On March 10, EU and US pressed to drop dispute-settlement rule from trade deal. After reading the news, I did a research on European Monetary Unification(EMU) and the euro to better understand it.
1. What is EU and EMU?
EMU is the move to a common currency for a group of countries of Europe, originally with 12 countries and now increased to 18. The purpose is to further the economic integration of Europe that began with the European Economic Community and is today called the European Union (EU). The currency is shared by all 18 countries and is not controlled by any one of them – it is controlled by the European Central Bank (ECB), based in Frankfurt, Germany. This group of countries is called the Economic and Monetary Union (EMU), or informally, the Eurozone.
2. Difficulties of Adopting Common Currency
There was need for convergence but there were also difficulties of adopting common currency. First of all, if countries have different rates of inflation, the high-inflation countries will lose markets to low-inflation countries so that the exchange rates won’t adjust to correct for differences. Secondly, if countries have different interest rates, capital will flow to high-interest rate countries seeking higher return. In addition, the uncertainty about exchange rate will not offset this. Thirdly, the unification of currency brings the temptation to run budget deficits when one country is able to borrow from other countries.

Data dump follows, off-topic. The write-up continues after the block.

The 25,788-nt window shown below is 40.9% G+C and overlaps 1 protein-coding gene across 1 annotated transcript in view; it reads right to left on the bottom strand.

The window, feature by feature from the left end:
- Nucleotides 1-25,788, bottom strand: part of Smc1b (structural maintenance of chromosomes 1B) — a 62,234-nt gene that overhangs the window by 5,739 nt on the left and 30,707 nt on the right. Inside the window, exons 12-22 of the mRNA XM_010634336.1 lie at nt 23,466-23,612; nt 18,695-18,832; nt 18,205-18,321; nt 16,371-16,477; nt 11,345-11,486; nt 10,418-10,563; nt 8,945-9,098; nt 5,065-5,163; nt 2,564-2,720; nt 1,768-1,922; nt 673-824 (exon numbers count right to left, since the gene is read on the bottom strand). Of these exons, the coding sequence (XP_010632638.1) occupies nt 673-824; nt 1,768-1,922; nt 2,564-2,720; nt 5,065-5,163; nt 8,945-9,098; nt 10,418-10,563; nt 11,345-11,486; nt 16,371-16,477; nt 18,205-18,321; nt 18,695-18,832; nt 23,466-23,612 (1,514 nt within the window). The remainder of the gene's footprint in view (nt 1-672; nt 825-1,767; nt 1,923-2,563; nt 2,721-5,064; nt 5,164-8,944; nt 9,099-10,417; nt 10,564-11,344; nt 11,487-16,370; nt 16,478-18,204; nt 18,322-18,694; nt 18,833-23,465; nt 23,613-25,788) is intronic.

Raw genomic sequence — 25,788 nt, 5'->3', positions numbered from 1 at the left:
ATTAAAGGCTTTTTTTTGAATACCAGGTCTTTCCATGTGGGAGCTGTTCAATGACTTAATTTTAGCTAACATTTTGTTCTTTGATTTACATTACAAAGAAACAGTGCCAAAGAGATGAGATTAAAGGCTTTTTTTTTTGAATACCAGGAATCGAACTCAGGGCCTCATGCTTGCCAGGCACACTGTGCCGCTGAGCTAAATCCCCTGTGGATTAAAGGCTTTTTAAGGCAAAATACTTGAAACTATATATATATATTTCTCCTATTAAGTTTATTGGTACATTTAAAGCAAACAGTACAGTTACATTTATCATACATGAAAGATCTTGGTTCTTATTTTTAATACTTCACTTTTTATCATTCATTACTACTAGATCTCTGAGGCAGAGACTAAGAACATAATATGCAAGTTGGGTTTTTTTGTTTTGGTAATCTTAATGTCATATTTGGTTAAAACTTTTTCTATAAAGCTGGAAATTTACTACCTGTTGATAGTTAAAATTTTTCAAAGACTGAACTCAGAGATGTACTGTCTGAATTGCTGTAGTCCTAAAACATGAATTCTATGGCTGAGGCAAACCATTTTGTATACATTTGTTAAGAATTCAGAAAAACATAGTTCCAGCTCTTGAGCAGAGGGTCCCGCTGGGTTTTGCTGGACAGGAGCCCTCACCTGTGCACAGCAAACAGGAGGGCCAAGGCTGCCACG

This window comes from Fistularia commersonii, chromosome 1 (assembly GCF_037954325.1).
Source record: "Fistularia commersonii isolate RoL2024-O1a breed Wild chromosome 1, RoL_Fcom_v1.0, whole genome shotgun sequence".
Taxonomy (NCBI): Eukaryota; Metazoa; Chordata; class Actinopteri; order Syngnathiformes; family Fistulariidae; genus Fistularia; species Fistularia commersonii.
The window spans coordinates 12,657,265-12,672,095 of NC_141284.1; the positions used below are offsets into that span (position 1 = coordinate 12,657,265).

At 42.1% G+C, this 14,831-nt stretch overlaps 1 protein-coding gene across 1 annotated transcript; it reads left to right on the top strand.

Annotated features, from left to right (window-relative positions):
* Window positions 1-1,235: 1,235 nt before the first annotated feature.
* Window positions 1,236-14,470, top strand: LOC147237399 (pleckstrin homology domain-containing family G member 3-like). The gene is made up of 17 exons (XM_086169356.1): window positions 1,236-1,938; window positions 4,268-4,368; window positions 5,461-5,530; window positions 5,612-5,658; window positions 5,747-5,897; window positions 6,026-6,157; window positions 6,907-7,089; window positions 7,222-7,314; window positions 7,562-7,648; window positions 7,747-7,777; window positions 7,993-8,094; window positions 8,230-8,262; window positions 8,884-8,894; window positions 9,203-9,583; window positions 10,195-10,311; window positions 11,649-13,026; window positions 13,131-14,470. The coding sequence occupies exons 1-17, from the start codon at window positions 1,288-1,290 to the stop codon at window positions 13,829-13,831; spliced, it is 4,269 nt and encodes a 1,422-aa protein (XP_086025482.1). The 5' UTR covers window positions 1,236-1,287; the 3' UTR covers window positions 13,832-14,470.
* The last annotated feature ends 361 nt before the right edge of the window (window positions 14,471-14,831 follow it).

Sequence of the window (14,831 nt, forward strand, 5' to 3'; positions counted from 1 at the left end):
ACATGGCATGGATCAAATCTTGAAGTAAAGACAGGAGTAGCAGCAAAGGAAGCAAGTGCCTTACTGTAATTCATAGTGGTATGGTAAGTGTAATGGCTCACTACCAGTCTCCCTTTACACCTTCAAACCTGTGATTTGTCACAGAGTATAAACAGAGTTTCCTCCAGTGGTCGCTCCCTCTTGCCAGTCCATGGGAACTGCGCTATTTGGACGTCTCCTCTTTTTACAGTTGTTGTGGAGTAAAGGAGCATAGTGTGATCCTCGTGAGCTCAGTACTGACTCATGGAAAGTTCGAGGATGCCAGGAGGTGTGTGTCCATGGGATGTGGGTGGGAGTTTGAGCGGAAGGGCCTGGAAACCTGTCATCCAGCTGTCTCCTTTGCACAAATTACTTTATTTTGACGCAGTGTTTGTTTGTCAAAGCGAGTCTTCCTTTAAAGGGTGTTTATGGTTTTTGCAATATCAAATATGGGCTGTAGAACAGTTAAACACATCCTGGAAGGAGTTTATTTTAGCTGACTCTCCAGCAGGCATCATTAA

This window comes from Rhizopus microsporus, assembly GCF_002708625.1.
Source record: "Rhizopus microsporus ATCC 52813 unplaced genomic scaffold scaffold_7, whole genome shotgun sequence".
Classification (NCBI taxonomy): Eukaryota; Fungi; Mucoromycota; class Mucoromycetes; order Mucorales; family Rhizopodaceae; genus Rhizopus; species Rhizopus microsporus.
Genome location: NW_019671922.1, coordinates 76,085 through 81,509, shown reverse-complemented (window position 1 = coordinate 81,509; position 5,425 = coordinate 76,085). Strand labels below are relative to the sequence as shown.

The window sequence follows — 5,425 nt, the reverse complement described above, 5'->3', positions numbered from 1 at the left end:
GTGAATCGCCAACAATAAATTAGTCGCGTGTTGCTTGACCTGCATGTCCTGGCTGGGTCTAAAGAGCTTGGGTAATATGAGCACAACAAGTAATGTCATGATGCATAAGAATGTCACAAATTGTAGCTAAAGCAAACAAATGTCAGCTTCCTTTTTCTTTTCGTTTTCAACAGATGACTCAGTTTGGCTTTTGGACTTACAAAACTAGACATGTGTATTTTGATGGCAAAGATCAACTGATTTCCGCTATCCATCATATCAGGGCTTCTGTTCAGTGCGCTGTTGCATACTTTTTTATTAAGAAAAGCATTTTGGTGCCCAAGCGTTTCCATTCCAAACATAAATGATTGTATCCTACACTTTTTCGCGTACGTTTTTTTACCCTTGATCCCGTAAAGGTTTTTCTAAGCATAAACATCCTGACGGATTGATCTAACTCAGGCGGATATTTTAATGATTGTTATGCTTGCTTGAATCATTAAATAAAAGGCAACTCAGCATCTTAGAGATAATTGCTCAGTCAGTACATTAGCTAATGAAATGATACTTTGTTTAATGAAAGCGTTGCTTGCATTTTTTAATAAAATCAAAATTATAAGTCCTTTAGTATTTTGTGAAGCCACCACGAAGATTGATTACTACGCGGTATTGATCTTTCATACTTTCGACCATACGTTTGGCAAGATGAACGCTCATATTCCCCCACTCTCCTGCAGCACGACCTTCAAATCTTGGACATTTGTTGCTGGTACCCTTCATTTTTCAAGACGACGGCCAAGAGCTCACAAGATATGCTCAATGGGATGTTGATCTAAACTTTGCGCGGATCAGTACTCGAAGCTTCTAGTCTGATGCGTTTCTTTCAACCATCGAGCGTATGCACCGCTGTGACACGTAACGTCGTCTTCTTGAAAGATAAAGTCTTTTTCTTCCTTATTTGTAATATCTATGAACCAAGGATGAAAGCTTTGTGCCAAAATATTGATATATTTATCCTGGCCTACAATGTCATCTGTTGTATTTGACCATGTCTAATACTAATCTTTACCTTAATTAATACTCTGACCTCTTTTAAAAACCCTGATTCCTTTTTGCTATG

From the above three aspect, we can conclude that the success with a common currency requires countries to have similar inflation rates, interest rates, budget deficits, and government debts – achieving these is “convergence”.
3. Pros and Cons of Unification
The proponents believe that the unification will hep complete the internal market and improve competition efficiency. Countries will face a very open market that there are various players from different countries. Also, there would be arbitrage across national borders. The survival of the fittest keeps the market moving forward. The market efficiency could also bring the stability of prices of goods that would benefit the consumers across countries. Considered from the financial market, the unification will lower the interest rate and therefore bring higher investments which will ultimately lead to a stronger growth.
The opponents have negative voices that the unification will lead to the loss of sovereignty. This is controversial because some people worry that the countries may not be able to make their own decisions independently. Secondly, there are difficulties of adjustment to asymmetric shocks. As had happened before, German unification and discovery of North Sea Oil are the sources.